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Risk of injury and death varies by occupation

On Behalf of | Jul 7, 2014 | Workers' Compensation

Pennsylvania workers may wonder what jobs are associated with the most risk and how much individuals are compensated to do them. The Bureau of Labor Statistics has provided data that answers this question.

Some jobs are inherently more dangerous than others. The BLS says that the ratio of fatal work injuries for all jobs was 3.2 per 100,000 in 2012, and the total number of fatalities was 4,628. The authors of a recent article about injuries in the workplace outlined the five riskiest occupations and the salaries workers can expect in these jobs.

The highest fatality rate is in the fishing industry with 117 deaths per 100,000 workers. The median salary is $36,840, and nonfatal injuries total at about 49,000. The least number of fatal workplace injuries on the list was in the construction industry with 17.4 per 100,000. The most common cause was trips, slips and falls. They had the highest number of nonfatal injuries at around 183,000. The median pay is $35,020.

In the three other groups, fatalities are highest among airplane pilots and flight engineers at 53.4. The median salary is $129,600. Truck drivers and sales drivers have a fatality rate of 22.1 and earn a median salary of $27,530 and $40,940 respectively with about 65,000 injuries. Farm workers earn a median pay of $73,210 with a fatality rate of 21.3.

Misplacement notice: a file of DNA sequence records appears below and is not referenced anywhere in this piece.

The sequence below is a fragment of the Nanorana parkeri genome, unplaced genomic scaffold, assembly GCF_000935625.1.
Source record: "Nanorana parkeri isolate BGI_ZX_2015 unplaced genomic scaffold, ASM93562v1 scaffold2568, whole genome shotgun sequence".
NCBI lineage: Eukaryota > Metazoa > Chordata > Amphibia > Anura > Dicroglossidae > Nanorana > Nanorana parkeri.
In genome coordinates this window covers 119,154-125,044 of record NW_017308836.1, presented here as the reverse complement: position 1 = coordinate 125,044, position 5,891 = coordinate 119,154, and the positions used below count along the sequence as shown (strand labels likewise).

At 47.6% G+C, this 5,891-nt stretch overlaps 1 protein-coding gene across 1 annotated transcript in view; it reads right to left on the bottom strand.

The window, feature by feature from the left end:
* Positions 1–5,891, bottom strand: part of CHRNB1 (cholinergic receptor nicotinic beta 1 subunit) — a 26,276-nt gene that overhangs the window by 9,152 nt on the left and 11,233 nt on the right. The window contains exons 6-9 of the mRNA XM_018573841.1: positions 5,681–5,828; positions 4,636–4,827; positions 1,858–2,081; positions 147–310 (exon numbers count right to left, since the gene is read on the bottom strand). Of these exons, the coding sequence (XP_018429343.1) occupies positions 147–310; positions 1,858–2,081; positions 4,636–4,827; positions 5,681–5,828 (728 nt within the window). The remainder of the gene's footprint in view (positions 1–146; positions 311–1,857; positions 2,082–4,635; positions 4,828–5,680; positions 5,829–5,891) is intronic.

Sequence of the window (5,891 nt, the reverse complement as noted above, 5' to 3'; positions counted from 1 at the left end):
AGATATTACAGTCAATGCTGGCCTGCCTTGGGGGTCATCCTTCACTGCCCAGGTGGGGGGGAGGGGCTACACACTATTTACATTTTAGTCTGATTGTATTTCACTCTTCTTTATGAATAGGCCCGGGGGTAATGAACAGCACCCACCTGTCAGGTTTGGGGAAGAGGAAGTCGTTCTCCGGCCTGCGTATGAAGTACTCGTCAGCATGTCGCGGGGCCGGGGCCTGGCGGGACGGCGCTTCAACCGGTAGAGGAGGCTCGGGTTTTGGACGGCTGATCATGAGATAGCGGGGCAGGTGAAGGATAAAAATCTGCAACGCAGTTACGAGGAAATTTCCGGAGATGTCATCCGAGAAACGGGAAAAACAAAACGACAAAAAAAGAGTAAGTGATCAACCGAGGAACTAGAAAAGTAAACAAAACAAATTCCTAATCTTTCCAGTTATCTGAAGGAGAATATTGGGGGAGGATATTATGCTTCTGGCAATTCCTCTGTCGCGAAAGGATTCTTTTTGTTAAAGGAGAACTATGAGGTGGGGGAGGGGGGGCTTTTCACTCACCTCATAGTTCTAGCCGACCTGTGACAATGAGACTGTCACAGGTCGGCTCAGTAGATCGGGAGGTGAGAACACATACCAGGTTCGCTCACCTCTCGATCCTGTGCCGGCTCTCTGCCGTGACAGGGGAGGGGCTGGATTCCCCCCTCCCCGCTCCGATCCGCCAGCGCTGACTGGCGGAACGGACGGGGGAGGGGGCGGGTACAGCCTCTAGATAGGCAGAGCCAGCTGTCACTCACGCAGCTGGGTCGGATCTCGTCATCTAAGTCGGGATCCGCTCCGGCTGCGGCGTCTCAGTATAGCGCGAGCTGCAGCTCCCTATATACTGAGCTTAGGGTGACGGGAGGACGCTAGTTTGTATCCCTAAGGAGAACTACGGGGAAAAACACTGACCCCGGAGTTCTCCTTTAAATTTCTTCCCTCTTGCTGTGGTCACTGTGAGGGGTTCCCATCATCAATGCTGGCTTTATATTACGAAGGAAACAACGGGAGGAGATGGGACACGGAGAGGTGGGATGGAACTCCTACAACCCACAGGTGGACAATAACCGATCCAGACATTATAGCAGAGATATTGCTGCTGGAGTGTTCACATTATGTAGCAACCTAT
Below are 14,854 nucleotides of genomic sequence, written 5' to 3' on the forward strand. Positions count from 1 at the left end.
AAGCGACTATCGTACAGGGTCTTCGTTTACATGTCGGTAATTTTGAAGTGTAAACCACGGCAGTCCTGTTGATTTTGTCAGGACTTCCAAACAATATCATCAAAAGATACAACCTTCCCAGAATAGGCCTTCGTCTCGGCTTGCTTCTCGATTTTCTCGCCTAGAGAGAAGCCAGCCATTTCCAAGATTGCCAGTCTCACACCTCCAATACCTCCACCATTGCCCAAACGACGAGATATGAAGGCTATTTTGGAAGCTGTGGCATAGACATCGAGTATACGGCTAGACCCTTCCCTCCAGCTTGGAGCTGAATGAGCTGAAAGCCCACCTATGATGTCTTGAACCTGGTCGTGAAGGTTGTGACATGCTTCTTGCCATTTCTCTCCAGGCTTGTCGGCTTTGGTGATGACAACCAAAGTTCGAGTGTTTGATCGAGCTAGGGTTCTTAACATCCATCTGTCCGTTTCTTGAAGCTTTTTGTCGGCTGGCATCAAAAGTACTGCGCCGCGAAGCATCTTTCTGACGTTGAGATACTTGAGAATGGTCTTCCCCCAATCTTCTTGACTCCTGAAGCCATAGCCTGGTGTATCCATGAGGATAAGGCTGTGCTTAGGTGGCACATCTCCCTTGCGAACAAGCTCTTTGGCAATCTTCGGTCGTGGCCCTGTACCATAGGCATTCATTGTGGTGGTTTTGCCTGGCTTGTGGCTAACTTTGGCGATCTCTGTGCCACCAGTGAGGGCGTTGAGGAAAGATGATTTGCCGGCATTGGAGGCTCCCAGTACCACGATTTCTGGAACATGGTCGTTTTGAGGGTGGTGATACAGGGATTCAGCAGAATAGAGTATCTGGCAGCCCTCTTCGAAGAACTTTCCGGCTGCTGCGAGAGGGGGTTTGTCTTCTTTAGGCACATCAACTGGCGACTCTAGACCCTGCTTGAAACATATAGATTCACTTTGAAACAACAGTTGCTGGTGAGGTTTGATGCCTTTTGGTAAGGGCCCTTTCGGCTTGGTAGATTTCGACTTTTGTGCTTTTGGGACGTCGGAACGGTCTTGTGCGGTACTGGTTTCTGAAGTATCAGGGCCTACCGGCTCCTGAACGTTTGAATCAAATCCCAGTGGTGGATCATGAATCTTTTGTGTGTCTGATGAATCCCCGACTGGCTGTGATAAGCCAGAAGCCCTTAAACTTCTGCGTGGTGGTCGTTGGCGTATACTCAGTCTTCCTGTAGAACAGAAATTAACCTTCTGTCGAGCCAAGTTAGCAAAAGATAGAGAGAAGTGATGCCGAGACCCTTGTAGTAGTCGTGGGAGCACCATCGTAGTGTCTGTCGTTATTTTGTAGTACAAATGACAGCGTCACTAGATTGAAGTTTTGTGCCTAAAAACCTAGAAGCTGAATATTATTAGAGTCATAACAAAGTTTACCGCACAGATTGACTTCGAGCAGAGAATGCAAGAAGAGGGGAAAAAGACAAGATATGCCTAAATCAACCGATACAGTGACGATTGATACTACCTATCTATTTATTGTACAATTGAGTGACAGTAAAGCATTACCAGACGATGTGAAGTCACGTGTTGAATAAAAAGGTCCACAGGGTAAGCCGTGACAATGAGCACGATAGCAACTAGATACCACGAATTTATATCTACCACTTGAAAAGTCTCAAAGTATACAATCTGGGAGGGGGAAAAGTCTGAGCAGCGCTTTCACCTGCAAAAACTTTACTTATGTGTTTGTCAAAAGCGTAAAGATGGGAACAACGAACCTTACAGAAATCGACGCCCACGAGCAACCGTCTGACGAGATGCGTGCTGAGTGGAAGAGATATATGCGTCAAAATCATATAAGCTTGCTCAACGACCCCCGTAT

Pennsylvania workers are employed in all these occupations. Whether an occupation is risky or not, workers may be eligible for workers’ compensation if they are injured on the job. If a worker has a fatal accident in the workplace, their family may be entitled to benefits. An attorney may help a worker or their family understand their rights and file their claim.

Source: Wall St. Cheat Sheet, “Price of Risk: How Well Do the 5 Most Dangerous Jobs Pay?”, Erika Rawes, June 28, 2014